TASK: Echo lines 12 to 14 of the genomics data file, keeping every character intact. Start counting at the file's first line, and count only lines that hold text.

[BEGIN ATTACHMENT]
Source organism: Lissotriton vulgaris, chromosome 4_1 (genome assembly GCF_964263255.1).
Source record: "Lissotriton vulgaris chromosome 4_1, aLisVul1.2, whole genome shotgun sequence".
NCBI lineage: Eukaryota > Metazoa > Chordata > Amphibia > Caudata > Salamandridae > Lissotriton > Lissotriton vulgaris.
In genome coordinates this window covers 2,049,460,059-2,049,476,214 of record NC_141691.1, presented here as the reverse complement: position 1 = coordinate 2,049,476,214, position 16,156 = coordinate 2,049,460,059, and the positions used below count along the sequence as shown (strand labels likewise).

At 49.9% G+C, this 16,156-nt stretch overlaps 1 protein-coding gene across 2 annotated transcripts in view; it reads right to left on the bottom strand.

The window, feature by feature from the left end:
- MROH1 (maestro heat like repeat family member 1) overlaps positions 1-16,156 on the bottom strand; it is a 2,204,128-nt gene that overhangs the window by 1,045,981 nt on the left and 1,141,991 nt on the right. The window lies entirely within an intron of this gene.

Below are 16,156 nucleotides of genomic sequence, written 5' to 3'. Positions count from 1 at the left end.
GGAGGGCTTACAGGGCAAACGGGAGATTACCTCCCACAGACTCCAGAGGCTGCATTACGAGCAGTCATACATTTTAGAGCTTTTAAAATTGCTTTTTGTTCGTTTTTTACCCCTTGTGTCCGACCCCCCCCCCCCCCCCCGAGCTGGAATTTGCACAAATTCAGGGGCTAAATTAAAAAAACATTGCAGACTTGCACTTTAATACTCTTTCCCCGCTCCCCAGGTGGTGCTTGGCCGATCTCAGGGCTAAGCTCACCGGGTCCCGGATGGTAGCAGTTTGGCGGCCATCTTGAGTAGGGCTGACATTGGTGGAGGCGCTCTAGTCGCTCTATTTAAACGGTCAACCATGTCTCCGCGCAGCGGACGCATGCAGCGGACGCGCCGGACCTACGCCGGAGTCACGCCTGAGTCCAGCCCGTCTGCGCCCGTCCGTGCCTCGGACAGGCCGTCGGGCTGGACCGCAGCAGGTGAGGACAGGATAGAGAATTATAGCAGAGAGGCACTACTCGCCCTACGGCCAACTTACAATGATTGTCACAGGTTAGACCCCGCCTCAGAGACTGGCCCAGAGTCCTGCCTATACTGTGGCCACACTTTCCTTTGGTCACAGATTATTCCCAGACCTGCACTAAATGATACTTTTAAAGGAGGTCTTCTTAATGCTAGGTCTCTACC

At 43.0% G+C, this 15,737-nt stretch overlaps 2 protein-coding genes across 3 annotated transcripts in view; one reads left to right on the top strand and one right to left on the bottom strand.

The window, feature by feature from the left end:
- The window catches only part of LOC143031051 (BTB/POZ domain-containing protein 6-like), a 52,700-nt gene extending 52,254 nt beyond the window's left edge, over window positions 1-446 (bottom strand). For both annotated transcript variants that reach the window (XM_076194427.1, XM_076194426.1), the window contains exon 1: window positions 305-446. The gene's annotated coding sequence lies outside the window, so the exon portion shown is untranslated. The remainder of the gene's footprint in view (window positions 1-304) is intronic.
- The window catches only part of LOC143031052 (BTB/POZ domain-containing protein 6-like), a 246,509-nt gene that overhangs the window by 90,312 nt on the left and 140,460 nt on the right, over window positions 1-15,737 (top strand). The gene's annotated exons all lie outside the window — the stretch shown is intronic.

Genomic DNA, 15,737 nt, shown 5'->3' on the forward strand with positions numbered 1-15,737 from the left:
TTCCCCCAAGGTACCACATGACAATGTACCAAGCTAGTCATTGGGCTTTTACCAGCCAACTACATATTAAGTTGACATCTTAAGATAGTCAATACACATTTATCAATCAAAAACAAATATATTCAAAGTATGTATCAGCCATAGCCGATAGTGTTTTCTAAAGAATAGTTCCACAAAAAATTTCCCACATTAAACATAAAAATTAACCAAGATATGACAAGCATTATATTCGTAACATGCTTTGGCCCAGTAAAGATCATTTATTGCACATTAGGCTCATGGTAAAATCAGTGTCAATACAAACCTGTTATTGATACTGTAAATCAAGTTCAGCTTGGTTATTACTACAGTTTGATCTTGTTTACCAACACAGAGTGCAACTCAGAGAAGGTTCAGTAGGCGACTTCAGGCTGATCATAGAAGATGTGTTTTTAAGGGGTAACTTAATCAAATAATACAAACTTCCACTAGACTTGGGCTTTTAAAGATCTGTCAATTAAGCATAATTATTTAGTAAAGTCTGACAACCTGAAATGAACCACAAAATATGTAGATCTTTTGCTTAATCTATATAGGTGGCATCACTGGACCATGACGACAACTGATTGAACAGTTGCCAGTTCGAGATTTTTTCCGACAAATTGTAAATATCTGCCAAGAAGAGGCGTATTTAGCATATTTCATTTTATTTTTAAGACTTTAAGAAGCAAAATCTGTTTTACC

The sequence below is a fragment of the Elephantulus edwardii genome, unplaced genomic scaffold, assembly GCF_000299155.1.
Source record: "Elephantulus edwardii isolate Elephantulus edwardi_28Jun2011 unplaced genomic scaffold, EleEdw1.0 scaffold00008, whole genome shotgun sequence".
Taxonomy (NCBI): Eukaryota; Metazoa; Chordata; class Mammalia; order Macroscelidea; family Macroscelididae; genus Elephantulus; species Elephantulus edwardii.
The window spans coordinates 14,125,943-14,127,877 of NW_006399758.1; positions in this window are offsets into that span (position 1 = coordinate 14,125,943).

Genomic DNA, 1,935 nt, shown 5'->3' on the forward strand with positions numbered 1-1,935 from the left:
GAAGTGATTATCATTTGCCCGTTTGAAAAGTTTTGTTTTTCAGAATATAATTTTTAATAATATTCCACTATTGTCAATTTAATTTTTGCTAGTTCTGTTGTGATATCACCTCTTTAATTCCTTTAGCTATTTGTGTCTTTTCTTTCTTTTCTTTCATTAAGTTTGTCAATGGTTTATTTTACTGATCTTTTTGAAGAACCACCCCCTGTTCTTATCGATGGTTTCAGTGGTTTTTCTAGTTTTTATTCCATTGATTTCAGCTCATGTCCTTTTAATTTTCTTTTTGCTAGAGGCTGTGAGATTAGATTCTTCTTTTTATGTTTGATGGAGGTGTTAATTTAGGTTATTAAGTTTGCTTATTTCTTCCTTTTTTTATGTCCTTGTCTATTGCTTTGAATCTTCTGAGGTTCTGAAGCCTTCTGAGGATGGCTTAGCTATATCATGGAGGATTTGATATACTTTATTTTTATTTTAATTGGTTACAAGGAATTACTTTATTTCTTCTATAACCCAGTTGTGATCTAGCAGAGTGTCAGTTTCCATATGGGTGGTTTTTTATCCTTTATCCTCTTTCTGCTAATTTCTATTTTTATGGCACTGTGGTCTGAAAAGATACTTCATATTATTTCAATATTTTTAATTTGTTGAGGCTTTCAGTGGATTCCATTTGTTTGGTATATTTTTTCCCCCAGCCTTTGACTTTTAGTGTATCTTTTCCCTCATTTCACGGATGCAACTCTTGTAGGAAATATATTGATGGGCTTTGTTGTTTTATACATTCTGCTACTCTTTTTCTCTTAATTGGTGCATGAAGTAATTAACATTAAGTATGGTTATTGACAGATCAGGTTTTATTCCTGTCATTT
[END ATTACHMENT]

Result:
- The window catches only part of LOC143031051 (BTB/POZ domain-containing protein 6-like), a 52,700-nt gene extending 52,254 nt beyond the window's left edge, over window positions 1-446 (bottom strand). For both annotated transcript variants that reach the window (XM_076194427.1, XM_076194426.1), the window contains exon 1: window positions 305-446. The gene's annotated coding sequence lies outside the window, so the exon portion shown is untranslated. The remainder of the gene's footprint in view (window positions 1-304) is intronic.
- The window catches only part of LOC143031052 (BTB/POZ domain-containing protein 6-like), a 246,509-nt gene that overhangs the window by 90,312 nt on the left and 140,460 nt on the right, over window positions 1-15,737 (top strand). The gene's annotated exons all lie outside the window — the stretch shown is intronic.

Genomic DNA, 15,737 nt, shown 5'->3' on the forward strand with positions numbered 1-15,737 from the left: